Q: Jack from Showbiz Café Media. Two-part question for Mr. DiCaprio and Mr. Scorsese. First for Mr. DiCaprio. This was a very emotionally complex character. I’m very curious in finding out where you found the clarity to play this role, and do you think this is your best acting performance ever. And for Mr. Scorsese, how were you able to extract that performance from Mr. DiCaprio?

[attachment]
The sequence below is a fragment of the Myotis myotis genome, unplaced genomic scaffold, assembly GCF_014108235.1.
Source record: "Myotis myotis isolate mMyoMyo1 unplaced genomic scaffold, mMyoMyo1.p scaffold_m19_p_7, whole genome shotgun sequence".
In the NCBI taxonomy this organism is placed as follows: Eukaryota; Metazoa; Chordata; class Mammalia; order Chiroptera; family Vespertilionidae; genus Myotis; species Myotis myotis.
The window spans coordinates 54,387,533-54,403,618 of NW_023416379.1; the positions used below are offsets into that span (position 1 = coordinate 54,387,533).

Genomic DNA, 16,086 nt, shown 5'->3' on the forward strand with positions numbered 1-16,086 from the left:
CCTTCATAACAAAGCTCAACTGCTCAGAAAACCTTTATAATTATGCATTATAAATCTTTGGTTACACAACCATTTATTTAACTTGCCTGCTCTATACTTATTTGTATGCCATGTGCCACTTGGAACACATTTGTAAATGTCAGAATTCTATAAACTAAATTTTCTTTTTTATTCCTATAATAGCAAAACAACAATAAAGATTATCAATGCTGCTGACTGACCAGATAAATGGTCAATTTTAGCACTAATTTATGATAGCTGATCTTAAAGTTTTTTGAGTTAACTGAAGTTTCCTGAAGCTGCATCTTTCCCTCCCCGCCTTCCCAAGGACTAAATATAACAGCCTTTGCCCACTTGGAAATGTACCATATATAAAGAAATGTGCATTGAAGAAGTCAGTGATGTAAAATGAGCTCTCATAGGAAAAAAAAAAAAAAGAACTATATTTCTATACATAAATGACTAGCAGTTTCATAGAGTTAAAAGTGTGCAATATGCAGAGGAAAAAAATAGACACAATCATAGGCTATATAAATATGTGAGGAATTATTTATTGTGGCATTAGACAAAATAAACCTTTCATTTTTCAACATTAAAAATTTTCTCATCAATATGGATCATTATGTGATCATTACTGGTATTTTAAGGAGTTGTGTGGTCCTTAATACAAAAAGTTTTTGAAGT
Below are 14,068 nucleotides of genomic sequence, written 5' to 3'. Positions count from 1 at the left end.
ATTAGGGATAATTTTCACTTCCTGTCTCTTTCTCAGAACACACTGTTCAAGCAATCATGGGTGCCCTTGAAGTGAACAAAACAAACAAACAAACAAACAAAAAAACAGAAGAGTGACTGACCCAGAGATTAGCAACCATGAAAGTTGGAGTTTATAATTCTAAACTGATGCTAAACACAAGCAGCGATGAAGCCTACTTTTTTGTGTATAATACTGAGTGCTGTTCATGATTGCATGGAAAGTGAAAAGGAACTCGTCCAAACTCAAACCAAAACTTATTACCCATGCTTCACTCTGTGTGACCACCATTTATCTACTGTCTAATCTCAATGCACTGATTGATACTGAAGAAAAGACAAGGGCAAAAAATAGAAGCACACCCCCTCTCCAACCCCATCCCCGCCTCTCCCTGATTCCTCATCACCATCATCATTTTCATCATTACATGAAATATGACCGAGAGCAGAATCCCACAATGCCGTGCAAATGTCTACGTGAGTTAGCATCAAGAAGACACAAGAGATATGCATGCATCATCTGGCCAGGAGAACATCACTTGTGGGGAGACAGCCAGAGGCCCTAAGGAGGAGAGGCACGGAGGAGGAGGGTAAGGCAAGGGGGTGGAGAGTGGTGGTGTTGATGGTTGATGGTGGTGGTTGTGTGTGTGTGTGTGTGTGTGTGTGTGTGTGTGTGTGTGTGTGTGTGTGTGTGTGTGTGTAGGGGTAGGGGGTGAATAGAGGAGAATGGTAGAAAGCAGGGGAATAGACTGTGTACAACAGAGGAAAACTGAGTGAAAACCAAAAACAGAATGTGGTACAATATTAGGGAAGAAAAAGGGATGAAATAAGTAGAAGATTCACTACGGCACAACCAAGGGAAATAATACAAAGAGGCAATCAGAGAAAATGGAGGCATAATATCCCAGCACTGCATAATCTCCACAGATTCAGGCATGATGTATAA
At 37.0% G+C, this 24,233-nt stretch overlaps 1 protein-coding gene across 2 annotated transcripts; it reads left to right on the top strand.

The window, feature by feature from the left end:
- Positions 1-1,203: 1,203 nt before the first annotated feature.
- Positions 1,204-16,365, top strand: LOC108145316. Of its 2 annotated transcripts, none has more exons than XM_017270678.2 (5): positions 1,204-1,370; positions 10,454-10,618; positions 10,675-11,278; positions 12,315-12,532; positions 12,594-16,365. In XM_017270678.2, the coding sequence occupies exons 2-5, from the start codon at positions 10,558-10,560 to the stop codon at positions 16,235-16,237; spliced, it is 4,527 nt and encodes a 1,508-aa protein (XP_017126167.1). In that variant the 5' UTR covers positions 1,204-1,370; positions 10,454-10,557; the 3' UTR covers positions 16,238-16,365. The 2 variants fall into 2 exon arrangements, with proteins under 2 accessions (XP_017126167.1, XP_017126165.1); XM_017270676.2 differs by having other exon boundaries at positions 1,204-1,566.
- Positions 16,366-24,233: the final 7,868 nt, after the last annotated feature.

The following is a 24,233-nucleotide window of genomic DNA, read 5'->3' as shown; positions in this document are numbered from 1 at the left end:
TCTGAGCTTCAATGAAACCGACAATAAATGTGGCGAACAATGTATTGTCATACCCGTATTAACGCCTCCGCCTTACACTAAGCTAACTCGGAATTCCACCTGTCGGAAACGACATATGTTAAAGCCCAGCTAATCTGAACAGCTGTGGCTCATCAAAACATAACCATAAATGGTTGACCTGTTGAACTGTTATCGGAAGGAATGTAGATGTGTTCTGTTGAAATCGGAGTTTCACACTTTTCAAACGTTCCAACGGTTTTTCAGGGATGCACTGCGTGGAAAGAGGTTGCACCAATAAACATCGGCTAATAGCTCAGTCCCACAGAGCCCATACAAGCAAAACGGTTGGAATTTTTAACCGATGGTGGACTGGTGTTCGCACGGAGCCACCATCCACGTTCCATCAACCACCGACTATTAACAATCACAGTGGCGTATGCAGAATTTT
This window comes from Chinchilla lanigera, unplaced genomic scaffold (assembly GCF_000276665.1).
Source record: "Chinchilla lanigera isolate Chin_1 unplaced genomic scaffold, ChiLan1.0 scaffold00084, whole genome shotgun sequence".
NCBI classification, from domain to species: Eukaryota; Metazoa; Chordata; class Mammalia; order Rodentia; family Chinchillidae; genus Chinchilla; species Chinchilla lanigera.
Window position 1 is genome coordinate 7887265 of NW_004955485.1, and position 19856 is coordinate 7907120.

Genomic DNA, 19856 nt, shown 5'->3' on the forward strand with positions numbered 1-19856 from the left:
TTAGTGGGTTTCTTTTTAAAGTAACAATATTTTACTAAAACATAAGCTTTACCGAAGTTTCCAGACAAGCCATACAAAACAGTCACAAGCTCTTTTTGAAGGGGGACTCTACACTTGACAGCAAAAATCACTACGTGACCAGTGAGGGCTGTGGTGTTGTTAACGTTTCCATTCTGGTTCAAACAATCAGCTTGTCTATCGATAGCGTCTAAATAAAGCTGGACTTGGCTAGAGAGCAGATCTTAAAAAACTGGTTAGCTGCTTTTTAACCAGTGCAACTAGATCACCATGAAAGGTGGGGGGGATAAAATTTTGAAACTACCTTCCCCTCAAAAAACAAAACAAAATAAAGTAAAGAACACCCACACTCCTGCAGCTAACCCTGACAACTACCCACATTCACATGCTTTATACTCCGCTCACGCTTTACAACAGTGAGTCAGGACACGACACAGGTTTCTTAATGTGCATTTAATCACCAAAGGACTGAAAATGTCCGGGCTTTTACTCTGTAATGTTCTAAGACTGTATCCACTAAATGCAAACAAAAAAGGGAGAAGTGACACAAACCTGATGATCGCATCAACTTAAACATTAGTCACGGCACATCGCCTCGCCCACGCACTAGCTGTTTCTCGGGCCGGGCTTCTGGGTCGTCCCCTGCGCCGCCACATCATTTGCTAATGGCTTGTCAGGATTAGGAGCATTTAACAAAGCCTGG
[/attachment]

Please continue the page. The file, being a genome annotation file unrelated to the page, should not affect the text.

LD: The clarity and, and thank you if you thought it was a good performance—the clarity comes from research—I’ll say in reference to shooting in a mental ward on an island, obviously mental illness was thematic in this movie. We were surrounded by it everyday. I mean we were around, you know, dilapidated walls of an old mental institution. We actually had somebody who was uh, uh, there sort of guiding us through the history of mental illness, the past ways of treating it, the different uh, forms of treatment. So in doing that there was a tremendous amount of research done on the entrapments of mental illness, and the suffering that has—that people need to go through, and so it lead me to watch a lot of different documentaries, a lot of research on mental illness. Uh, and as far as the emotional depths of the character, like we both keep saying it, and not to repeat, but it was, it was like a giant jigsaw puzzle, and the more we started to unearth, and peel back the onion of who this guy was, and what has hap.. what happened to him in the past, and trying to truly understand the reason why he would be so obsessed with this specific case, and, and once we start to uncover these things about him we realize to explain one set of circumstances, we needed to go even further with another set of circumstances. And for one thing to be believable, we needed to push another story line even further. And it really wasn’t until we were on set that we discovered that. There was a few weeks there that were, you know, I have to say, some of the, you know, most hardcore filming experiences I’ve ever had, and you know, I think he will say the same. It was uh, you know, like reliving trauma in a way. It was pretty intense. And I don’t say that stuff very often because it you know, it’s… it always seems superficial when you’re talking about it in reference to you know, movie making ‘cause it is an art form. But it really got—it really went to places that uh, an unearthing who this man was that I didn’t think it would get to.